Each of us was studying a different song.

LenCabral

Member
Hi everyone,

I'm wondering how to translate something like "different" in this example above. I know that the double alius construction can be used for "different" in this sense, but I have no idea how to determine which case/number each "alius" gets. Here's my attempt, which matches the first "alius" in apposition with the subject "uterque" and the second "alius" with the object "carmini." Is this how to do it?

nostrum uterque alius alio carmini studebat.
 

Pacifica

grammaticissima
Staff member
You're correct about the agreement, but:

- Note that uterque works only for "each" of two. I don't know if that was your intent.

- If it was, you should also use forms of alter ("the other of two") instead of alius ("another (of more than two").

- Still note, for your information, that the dative of alius is alii rather than alio.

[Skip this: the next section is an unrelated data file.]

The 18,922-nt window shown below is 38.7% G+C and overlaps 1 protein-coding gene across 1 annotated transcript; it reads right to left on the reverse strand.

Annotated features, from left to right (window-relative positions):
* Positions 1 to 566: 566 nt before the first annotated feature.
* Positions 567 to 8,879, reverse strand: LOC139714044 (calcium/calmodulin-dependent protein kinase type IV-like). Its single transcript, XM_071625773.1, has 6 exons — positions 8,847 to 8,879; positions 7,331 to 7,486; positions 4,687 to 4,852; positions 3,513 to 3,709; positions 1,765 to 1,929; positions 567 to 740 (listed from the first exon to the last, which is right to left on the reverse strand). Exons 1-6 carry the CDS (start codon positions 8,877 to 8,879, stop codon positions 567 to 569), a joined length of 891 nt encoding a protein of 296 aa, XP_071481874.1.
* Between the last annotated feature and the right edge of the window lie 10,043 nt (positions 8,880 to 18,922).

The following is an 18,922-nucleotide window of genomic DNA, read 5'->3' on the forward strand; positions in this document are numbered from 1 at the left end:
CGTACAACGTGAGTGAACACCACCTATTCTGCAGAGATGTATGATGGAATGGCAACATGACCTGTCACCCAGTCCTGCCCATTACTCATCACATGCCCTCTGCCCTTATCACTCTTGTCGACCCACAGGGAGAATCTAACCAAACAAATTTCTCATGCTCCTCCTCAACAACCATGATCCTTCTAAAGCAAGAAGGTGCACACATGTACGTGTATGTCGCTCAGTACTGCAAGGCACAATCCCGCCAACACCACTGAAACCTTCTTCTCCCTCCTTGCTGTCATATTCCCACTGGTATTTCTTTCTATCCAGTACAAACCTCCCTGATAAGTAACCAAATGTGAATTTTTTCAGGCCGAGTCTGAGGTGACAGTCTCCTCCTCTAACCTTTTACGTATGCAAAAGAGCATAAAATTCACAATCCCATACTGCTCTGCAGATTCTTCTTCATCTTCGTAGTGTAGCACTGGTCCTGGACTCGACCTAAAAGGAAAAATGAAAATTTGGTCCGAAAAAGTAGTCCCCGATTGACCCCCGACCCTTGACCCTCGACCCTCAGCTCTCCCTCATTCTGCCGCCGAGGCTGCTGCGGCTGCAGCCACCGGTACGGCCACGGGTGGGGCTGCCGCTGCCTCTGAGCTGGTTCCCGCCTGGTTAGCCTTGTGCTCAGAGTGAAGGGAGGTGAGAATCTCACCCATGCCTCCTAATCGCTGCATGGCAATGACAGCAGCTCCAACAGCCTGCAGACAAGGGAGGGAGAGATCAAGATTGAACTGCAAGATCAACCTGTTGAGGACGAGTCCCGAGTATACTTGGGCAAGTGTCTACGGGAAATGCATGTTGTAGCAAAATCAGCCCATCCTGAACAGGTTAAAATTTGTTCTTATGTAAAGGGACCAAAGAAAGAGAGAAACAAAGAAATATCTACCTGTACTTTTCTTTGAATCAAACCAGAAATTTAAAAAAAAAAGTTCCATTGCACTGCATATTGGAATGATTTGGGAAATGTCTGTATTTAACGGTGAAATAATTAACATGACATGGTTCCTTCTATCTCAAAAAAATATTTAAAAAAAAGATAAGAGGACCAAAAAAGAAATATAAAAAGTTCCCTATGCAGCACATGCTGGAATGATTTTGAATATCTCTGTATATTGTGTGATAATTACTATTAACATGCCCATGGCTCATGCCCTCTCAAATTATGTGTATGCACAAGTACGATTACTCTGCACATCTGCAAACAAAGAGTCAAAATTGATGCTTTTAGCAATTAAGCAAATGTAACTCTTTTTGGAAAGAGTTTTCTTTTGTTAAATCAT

- Uterque is actually not necessary; the two forms of alter are enough by themselves to convey the meaning of "each a different".

- I think the verb discere (constructed with the accusative) would work better than studere.
 

LenCabral

Member
So per your suggestions, nostrum uterque alter alterum carmen discebat.

If I omitted uterque entirely, can I still use alter alterum?

nos alter alterum carmen discebamus.
 

Pacifica

grammaticissima
Staff member
You can omit uterque from the first option, too. Although not technically wrong, its use there still seems a bit redundant to me.

Nostrum alter alterum carmen discebat and nos alter alterum carmen discebamus both work.
 

LenCabral

Member
Thank you! As for the second option, why is it not alteri alterum, given that alteri should agree with nos? I'm trying to understand the language better, but this agreement pattern just stumps me, I would never predict it without just seeing it in actual use.
 

Pacifica

grammaticissima
Staff member
Even though "we" is plural, "each" is singular. Same goes for nos and alter. Logic.
 
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